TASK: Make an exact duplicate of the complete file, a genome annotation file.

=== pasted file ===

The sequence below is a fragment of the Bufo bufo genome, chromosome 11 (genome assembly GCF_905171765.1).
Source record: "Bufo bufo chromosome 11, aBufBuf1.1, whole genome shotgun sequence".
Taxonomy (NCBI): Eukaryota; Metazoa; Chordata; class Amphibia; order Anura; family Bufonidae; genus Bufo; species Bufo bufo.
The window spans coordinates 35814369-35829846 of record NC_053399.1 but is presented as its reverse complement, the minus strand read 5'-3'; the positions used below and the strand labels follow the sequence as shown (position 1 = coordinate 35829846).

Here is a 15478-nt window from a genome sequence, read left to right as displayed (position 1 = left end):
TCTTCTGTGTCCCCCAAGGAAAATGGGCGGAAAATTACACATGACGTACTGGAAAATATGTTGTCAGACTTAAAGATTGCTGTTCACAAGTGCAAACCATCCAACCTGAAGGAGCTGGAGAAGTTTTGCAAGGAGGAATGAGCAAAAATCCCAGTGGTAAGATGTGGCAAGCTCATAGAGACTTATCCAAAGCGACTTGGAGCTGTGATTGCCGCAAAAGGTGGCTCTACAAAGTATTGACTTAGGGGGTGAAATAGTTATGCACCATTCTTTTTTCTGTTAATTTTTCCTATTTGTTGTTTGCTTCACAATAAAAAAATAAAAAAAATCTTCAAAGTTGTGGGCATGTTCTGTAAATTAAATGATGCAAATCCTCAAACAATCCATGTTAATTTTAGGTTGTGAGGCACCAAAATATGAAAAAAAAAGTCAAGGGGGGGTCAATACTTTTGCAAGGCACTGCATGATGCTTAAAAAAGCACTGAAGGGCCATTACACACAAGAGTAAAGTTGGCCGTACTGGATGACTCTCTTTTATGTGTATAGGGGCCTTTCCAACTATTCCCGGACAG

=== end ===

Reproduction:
The sequence below is a fragment of the Bufo bufo genome, chromosome 11 (genome assembly GCF_905171765.1).
Source record: "Bufo bufo chromosome 11, aBufBuf1.1, whole genome shotgun sequence".
Taxonomy (NCBI): Eukaryota; Metazoa; Chordata; class Amphibia; order Anura; family Bufonidae; genus Bufo; species Bufo bufo.
The window spans coordinates 35814369-35829846 of record NC_053399.1 but is presented as its reverse complement, the minus strand read 5'-3'; the positions used below and the strand labels follow the sequence as shown (position 1 = coordinate 35829846).

Here is a 15478-nt window from a genome sequence, read left to right as displayed (position 1 = left end):
TCTTCTGTGTCCCCCAAGGAAAATGGGCGGAAAATTACACATGACGTACTGGAAAATATGTTGTCAGACTTAAAGATTGCTGTTCACAAGTGCAAACCATCCAACCTGAAGGAGCTGGAGAAGTTTTGCAAGGAGGAATGAGCAAAAATCCCAGTGGTAAGATGTGGCAAGCTCATAGAGACTTATCCAAAGCGACTTGGAGCTGTGATTGCCGCAAAAGGTGGCTCTACAAAGTATTGACTTAGGGGGTGAAATAGTTATGCACCATTCTTTTTTCTGTTAATTTTTCCTATTTGTTGTTTGCTTCACAATAAAAAAATAAAAAAAATCTTCAAAGTTGTGGGCATGTTCTGTAAATTAAATGATGCAAATCCTCAAACAATCCATGTTAATTTTAGGTTGTGAGGCACCAAAATATGAAAAAAAAAGTCAAGGGGGGGTCAATACTTTTGCAAGGCACTGCATGATGCTTAAAAAAGCACTGAAGGGCCATTACACACAAGAGTAAAGTTGGCCGTACTGGATGACTCTCTTTTATGTGTATAGGGGCCTTTCCAACTATTCCCGGACAG